The First Oxford Institute of Biomedical Engineering Distinguished Lecturer Seminar

In May, the Department’s first Oxford Institute of Biomedical Engineering Distinguished Lecturer Seminar was delivered by Professor Mathias Fink, Professor of Physics, École Supérieure de Physique et de Chimie Industrielles (ESPCI) de la ville de Paris & Collège de France and Member of French Academy of Sciences. He is also the Founder and Director of the Laboratory Ondes et Acoustique at ESPCI that in 2009 became the Langevin Institute.

Professor Matthias FinkProfessor Fink’s lecture titled: “Biomedical applications of ultrasonic time-reversal: from cancer detection to functional imaging,” provided a fascinating insight into how his research on ultrasonic time-reversal methods applied to medicine and highlighted his commitment to making an impact in the real world of healthcare.

During his lecture he explained ‘how a time-reversal analysis technique of the data from an array of receivers produces a reconstruction of the transversed medium and an image of internal subject. The time-reversal analysis is made possible because the speed of sound’. Professor Fink said: “The result is a much improved signal-to-noise ratio which allows for faster scan times and more detail, both of which lead to improved specificity for detection of density changes due to diseases like cancer”.

Professor Fink has developed different techniques in acoustic imaging (transient elastography, supersonic shear imaging), wave focusing in inhomogeneous media (time-reversal mirrors), speckle reduction, and in ultrasonic laser generation. He holds more than 50 patents, and has published more than 300 articles. Four companies with close to 170 employees have been created from his research (Echosens, Sensitive Object,Supersonic Imagine and Time Reversal Communications).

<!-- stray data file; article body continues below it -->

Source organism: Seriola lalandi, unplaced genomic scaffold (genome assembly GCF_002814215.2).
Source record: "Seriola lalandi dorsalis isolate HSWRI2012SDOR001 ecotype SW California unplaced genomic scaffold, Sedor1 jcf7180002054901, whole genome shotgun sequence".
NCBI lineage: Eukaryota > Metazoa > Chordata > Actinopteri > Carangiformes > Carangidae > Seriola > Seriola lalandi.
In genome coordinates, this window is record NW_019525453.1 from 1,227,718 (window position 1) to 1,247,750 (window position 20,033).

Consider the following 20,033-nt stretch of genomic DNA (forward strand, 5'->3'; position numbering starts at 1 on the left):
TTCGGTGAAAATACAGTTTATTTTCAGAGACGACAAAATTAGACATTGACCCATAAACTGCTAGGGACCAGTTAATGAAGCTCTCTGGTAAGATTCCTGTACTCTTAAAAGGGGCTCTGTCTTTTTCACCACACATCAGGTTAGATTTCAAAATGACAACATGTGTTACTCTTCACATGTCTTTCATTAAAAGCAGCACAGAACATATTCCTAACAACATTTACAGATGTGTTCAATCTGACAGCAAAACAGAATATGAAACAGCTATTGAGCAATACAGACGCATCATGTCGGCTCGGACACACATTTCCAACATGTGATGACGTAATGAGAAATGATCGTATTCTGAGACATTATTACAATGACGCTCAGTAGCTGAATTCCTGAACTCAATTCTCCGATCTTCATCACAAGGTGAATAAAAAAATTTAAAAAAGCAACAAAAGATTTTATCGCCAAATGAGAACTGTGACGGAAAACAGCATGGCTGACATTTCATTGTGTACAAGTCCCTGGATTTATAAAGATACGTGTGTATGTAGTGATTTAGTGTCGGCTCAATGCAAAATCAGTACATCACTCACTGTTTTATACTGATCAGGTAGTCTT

Professor Fink’s lecture is available to view online.

Over 100 guests at the first Oxford Institute of Biomedical Engineering Distinguished Lecturer Seminar also had the opportunity to go on laboratory tours to see some of the results of the research undertaken by IBME Early Career Researchers (ECRs). In addition, postgraduate research students on the CDT in Healthcare Innovation programme staged a poster session to showcase their projects.

Distinguished lecture poster exhibition

The Oxford Centre for Doctoral Training

The Oxford CDT is the main training initiative of the Department’s Institute of Biomedical Engineering. It was funded by Research Councils UK as part of the Digital Economy Programme CDTs, and the first cohort of students started in October 2009.  To date 57 students from 26 countries have been recruited.

Students undertake a four-year programme, with one year of intensive training followed by a 3 year DPhil, which includes further subject-specific and general skills training. CDT training and research is structured around three topics: Information-driven healthcare, personalised healthcare and cancer therapeutics and delivery.

Though the first cohort will graduate only at the end of this academic year, they are already making an impact on UK and international research. To date, CDT students have won 20 national and international prizes. These include the Healthcare Technologies Award from the Institution of Engineering and Technology, the Dell Best Innovation Leveraging Technology, and the TATA Idea Idol. They have produced 47 peer-reviewed publications, 2 patent applications and have won 22 scholarships and engaged in overseas placements and internships.

A fundamental part of the CDT, and one that distinguishes it from similar programmes is its commitment to the translation of academic research to clinical practice and industrial exploitation. At present, 48 companies engage in CDT activities including internships and sponsorship, mentorship and co-supervision of research projects, and guest lectures.